July 25, 1990 - Rosanne Barr butchered the US National Anthem

Barr’s off-key rendition of the National Anthem was at Jack V Murphy Stadium between games of a double header with San Diego Padres and the Cincinnati Reds. The Padres were in the middle of a disastrous season, but had just beaten the Reds by a score of 2-1 in the first game. Roseanne Barr botched the National Anthem, sardonically gestured spitting and grabbing a hypothetical cup.

A few weeks earlier Tom Werner and his ownership group had purchased the Padres. Werner was also an Executive Producer of the hit television show Roseanne. With it being “Working Women’s Night” at the ballpark, having Roseanne sing the Anthem must have seemed like a perfect match for Werner’s interests. She was booed and never asked to sing at a game again.

July 24, 1983 - The infamous Pine Tar incident with George Brett


George Brett of the Kansas City Royals was ejected from a game against the New York Yankees for charging the home plate umpire after he ruled that Brett’s go-ahead, ninth inning home run off Rich Gossage would not count because there was too much pine tar on his bat. It is a legendary moment in baseball history and one of the most famous player-umpire arguments in the history of MLB.


No matter what hat you wear, tip it to The Captain.


July 20, 1976 - Hank Aaron hit his 755th and final home run


Hank Aaron hit the home run off of Dick Drago of the California Angels in front of his home crowd at Milwaukee County Stadium. His first career home run occurred over 22 years earlier, on April 23, 1954.

Aaron’s home run record lasted for over 31 years, until Barry Bonds broke it in August of 2007. After breaking the record, Bonds would go on to hit only six more home runs in his career, setting the new record at 762.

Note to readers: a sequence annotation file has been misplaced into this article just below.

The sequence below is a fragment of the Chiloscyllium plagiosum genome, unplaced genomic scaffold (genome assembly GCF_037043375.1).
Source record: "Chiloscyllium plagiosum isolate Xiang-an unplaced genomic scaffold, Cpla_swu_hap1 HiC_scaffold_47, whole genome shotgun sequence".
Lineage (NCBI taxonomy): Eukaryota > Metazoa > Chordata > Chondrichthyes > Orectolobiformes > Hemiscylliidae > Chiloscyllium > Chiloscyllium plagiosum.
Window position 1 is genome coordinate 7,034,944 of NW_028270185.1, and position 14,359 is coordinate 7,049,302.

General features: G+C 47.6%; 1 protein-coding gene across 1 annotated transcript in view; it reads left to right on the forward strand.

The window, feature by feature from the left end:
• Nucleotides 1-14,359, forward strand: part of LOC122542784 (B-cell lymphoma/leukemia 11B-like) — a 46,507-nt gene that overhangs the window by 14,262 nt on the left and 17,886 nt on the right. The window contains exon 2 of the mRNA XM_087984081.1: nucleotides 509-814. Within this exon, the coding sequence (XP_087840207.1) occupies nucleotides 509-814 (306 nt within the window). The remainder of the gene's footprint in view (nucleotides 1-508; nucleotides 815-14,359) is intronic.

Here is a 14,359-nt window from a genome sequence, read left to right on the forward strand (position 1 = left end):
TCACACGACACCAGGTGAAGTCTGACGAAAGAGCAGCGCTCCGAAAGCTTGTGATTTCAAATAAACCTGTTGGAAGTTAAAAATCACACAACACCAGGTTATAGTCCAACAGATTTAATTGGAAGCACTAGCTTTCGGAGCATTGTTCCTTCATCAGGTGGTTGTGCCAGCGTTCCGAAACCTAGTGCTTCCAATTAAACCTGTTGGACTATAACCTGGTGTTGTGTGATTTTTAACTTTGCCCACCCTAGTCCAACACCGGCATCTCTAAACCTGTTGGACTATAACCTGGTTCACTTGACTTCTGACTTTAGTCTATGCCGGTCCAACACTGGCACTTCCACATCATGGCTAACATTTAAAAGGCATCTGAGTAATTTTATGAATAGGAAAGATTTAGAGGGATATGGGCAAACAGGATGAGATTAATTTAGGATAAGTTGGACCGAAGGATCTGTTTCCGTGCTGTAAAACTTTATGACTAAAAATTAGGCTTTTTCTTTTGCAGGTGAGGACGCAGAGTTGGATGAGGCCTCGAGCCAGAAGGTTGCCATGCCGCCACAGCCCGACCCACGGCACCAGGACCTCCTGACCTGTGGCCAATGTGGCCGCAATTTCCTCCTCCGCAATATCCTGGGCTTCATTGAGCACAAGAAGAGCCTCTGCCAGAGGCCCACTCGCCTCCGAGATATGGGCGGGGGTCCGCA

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July 18, 1927 - Ty Cobb became the first player in MLB history to collect 4,000 hits

Cobb retired after the 1928 season with 4,191 hits, a record that will stand until Pete Rose breaks it in 1985.

Having played his first 22 seasons with the Detroit Tigers, it is only appropriate that Cobb, now playing his first year with the Philadelphia Athletics, gets his 4,000th hit at Detroit’s Navin Field. Cobb reached the 4,000 hit milestone with a double off former teammate Sam Gibson in the first inning of a 5-3 loss to the Tigers.

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"There has always been a saying in baseball that you can’t make a hitter, but I think you can improve a hitter. More than you can improve a fielder. More mistakes are made hitting than in any other part of the game." - Ted Williams

The value of mistakes as learning experiences.

July 15, 1999 - Barry Bonds is walked intentionally for a record 294th time


The Career Intentional Walks record was re-established every year from 1955 until Hank Aaron retired in 1976, recording 293 Intentional Base on Balls (IBB). Barry Bonds broke the record in the 1999 season, then preceded to obliterate it by 395 walks over the remaining eight years of his career.

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July 14, 1968 - Hank Aaron hit his 500th career home run


With 499 career home runs under his belt, Atlanta Braves slugger Hank Aaron hit a three-run shot in the third inning off Giants’ pitcher Mike McCormick. Aaron was mobbed at home plate by his teammates and presented with an award by Braves President Bill Bartholomay honoring him as the seventh man in baseball history to hit 500 home runs.

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(via athleticpoetics)

July 11, 1985 - Nolan Ryan became the first MLB pitcher to earn 4,000 strikeouts